Is Organic Meat Really Healthier? 8 Meat Label Terms and What They Mean for Your Health

At times, it appears that a pocket translation is required to make sense of the myriad phrases fastened to packages of chicken, beef, hog, and other proteins at the grocery store meat counter. In a few square feet of grocery space, you’re likely to find meat labeled organic, pasture-raised, grass-fed, all-natural, and a variety of other phrases. So, what do they all signify, and do any of them truly imply that the meat inside is healthier than cuts without those labels?

Meat is one of the most expensive commodities in the grocery, therefore it’s natural (or perhaps organic?) to desire answers to these inquiries. According to Statista survey data published in September 2022, the typical American family spent $11.14 on beef and $8.53 on chicken on each supermarket trip. According to the USDA Economic Research Service, chicken costs grew 14.6 percent from 2021 to 2022, while other meat prices increased 14.2 percent. Despite this, many customers continue to buy organic. Globe Newswire stated in January 2023 that the worldwide organic meat industry was expected to increase at a 7.5 percent annual pace from 2023 to 2028.

If you’re wondering which of these words is genuinely worth paying more for and where you can save money, here are eight typical meat marketing terms and what they do (and don’t) have to offer.

1. Organic certification
The National Organic Program of the United States Department of Agriculture (USDA) controls all certified organic livestock, which is denoted by a green USDA seal. According to the USDA, farms must rear animals in living settings that support their natural habits (such as grazing), give them 100 percent organic grain, and not use antibiotics or hormones. Meat cooked with other foods, such as breading or seasoning, may contain some (but not all) organic ingredients, which may be labeled separately. The USDA demands a minimum of 95 percent organic ingredients for a food to be branded “organic”; only when this proportion is met can a product bear the USDA’s certified green mark.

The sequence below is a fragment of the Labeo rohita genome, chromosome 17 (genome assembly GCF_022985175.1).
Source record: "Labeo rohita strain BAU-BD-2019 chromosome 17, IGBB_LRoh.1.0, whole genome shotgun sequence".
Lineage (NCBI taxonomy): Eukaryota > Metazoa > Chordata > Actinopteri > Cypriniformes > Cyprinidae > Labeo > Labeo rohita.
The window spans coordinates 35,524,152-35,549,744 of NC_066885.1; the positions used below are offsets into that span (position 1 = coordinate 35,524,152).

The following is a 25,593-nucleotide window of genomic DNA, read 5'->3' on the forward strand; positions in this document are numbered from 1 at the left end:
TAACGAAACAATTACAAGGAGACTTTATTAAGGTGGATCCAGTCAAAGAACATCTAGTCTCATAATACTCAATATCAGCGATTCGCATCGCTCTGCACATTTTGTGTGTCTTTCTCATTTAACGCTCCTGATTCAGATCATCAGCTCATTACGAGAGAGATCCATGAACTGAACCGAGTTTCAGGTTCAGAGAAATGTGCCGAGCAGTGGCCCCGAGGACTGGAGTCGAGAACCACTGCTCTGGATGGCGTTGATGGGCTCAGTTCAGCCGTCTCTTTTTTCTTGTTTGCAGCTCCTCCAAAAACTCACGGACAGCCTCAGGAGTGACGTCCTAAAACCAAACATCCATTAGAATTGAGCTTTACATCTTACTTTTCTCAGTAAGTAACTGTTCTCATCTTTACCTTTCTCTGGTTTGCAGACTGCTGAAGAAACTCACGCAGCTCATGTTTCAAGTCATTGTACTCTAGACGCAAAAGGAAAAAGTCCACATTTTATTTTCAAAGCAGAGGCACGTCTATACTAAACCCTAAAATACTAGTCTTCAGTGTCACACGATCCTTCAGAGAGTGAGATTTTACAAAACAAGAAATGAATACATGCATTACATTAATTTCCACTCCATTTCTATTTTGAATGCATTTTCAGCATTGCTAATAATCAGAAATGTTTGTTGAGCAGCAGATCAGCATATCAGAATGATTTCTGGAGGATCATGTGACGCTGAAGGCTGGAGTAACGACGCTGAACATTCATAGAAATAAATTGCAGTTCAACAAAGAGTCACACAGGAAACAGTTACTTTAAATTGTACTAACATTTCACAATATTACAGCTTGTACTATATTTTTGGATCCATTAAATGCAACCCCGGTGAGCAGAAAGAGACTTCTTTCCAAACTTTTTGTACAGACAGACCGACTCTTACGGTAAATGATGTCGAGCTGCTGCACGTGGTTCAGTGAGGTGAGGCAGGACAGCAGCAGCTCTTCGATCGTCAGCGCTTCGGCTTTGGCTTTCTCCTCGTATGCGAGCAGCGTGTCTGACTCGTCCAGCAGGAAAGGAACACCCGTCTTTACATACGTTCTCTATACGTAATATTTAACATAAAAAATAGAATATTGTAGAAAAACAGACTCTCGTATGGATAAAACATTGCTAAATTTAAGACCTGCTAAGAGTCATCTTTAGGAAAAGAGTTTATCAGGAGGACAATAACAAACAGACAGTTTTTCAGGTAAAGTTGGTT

You will undoubtedly pay more for that label seal: According to a USDA study dated April 2022, organic ground beef is 75% more expensive than conventional beef, while bacon is 187% more expensive. The question is whether it is worthwhile.

According to Kris Sollid, RD, senior director of nutrition communications at the International Food Information Council (IFIC) in Washington, DC, the nutritional differences between organic and conventional beef are unlikely to have an influence on your health. In general, research does not indicate that organic beef is more nutrient-dense than conventional meat. When comparing organic beef to conventional meat, one meta-analysis published in the British Journal of Nutrition discovered negligible variations in the concentration of minerals, antioxidants, and most fatty acids. That might be why the US government’s official dietary guidelines make no distinction between organic and conventional meat.

2. No Antibiotics
This label can be found on meat, poultry, and animal products in several variations, including “raised without antibiotics.” There has long been worry that conventionally farmed animal products abuse antibiotics, leading to antibiotic resistance in people who consume those products on a regular basis.

Consumer Reports discovered that almost one-third of customers commonly buy meat, poultry, and other goods with a “no antibiotics” label in a 2019 poll of 1,000 American adults. Foods with a USDA organic label can also make this claim and are subject to more stringent inspection, but producers who want to use antibiotic-free on their goods must just submit documentation to the USDA and are not subject to inspections. This approach has come under fire after a study published in Science magazine in 2022 indicated that up to 15% of antibiotic-free cattle tested positive for antibiotics.

Organic may be the best method to ensure your diet is free of animal antibiotics. However, other specialists feel that public anxiety over antibiotics is exaggerated. According to Tamika Sims, Ph.D., senior director of food technology communications at IFIC, the FDA oversees all antibiotics administered to food-producing animals and thoroughly evaluates their safety. These medications should have left an animal’s system by the time you consume a steak. “Livestock must go through a withdrawal period after receiving antibiotics in order for the antibiotic to vacate the animal’s system before the animal goes to processing,” she explains.

3. Organic
Grass-fed refers to cattle and dairy products. (There will be no grass-fed chicken or pig because these animals do not consume grass naturally.) “Product labels such as grass-fed give us insight into how an animal was fed and cared for,” Dr. Sims explains. “This label can be used voluntarily by a producer, and according to the USDA, grass- (or forage-) fed means that grass and forage will be the feed source consumed for the lifetime of the ruminant animal, with the exception of milk consumed prior to weaning.”